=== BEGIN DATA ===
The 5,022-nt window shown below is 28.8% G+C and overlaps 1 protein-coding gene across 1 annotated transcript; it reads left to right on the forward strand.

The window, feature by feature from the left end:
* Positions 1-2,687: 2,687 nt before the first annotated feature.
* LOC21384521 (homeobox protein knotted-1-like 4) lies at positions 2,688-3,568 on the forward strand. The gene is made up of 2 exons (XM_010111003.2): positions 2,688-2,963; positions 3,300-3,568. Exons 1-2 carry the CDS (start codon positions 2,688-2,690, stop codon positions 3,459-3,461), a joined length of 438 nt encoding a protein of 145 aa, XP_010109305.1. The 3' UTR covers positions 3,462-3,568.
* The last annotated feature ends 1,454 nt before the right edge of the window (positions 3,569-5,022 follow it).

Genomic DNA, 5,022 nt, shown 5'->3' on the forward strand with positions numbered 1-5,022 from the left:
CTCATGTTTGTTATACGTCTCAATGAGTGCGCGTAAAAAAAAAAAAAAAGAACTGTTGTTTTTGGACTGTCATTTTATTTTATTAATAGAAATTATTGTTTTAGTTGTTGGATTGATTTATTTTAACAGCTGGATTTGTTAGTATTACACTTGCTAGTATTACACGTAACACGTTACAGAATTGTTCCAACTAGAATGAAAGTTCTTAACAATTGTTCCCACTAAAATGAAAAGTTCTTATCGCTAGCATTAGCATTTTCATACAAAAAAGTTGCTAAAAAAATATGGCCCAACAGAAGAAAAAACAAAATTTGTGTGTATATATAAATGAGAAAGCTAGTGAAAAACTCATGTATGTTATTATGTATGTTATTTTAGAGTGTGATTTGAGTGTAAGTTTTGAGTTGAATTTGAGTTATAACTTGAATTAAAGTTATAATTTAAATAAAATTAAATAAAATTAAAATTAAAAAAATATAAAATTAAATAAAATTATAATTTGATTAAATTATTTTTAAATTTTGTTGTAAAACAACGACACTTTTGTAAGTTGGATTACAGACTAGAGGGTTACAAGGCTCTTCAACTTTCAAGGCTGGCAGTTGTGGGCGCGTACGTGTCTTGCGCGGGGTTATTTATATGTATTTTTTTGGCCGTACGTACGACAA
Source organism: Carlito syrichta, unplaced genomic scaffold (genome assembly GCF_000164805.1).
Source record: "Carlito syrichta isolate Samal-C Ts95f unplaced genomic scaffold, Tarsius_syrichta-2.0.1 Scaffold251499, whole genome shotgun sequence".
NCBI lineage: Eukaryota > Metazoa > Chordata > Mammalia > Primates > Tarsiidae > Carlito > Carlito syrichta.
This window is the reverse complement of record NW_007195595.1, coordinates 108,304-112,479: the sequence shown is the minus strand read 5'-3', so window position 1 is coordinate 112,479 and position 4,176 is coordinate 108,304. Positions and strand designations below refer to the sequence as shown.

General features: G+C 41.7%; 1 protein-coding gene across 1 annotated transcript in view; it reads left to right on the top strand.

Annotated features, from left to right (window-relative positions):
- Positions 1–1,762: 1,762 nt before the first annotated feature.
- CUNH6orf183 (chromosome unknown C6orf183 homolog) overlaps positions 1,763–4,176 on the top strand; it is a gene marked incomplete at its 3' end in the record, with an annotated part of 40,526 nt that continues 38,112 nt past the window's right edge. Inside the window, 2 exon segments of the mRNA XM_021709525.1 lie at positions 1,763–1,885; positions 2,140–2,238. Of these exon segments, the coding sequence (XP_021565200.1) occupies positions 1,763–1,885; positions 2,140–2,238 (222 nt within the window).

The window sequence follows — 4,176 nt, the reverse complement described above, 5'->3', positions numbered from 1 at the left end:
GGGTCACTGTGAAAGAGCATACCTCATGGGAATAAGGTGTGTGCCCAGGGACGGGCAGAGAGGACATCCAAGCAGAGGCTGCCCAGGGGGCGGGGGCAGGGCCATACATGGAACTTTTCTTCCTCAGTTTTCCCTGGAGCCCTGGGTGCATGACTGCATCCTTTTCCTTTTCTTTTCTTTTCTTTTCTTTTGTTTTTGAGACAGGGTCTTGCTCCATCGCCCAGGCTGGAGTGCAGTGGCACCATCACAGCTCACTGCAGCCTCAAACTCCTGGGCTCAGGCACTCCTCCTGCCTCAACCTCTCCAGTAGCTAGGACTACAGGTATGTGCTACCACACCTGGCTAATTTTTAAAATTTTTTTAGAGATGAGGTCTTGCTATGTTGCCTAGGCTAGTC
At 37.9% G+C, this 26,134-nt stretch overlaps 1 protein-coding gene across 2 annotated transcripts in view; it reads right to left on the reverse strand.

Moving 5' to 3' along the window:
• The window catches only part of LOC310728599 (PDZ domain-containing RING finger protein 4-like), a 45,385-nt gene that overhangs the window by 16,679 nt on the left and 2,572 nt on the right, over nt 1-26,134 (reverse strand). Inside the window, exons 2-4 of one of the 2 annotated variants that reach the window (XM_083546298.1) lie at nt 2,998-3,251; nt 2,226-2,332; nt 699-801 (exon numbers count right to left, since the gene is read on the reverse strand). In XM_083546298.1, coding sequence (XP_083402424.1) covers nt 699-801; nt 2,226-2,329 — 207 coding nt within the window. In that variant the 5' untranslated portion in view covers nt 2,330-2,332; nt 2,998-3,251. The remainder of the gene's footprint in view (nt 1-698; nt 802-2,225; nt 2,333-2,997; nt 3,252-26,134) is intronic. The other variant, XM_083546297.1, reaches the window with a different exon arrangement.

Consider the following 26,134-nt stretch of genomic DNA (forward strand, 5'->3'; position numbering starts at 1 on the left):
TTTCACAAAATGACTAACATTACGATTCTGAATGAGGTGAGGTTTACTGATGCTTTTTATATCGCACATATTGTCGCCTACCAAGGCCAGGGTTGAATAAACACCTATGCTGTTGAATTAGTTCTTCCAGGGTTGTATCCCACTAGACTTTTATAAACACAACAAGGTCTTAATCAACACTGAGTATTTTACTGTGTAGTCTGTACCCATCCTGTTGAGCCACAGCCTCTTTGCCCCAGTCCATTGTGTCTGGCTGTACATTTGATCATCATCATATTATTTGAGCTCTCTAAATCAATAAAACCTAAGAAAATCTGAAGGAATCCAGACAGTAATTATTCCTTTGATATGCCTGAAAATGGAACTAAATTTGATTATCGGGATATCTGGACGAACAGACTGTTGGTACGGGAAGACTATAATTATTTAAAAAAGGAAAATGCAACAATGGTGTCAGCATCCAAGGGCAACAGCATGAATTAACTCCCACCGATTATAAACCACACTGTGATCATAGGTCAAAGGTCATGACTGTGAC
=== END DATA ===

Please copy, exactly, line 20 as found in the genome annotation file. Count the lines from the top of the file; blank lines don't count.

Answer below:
• The window catches only part of LOC310728599 (PDZ domain-containing RING finger protein 4-like), a 45,385-nt gene that overhangs the window by 16,679 nt on the left and 2,572 nt on the right, over nt 1-26,134 (reverse strand). Inside the window, exons 2-4 of one of the 2 annotated variants that reach the window (XM_083546298.1) lie at nt 2,998-3,251; nt 2,226-2,332; nt 699-801 (exon numbers count right to left, since the gene is read on the reverse strand). In XM_083546298.1, coding sequence (XP_083402424.1) covers nt 699-801; nt 2,226-2,329 — 207 coding nt within the window. In that variant the 5' untranslated portion in view covers nt 2,330-2,332; nt 2,998-3,251. The remainder of the gene's footprint in view (nt 1-698; nt 802-2,225; nt 2,333-2,997; nt 3,252-26,134) is intronic. The other variant, XM_083546297.1, reaches the window with a different exon arrangement.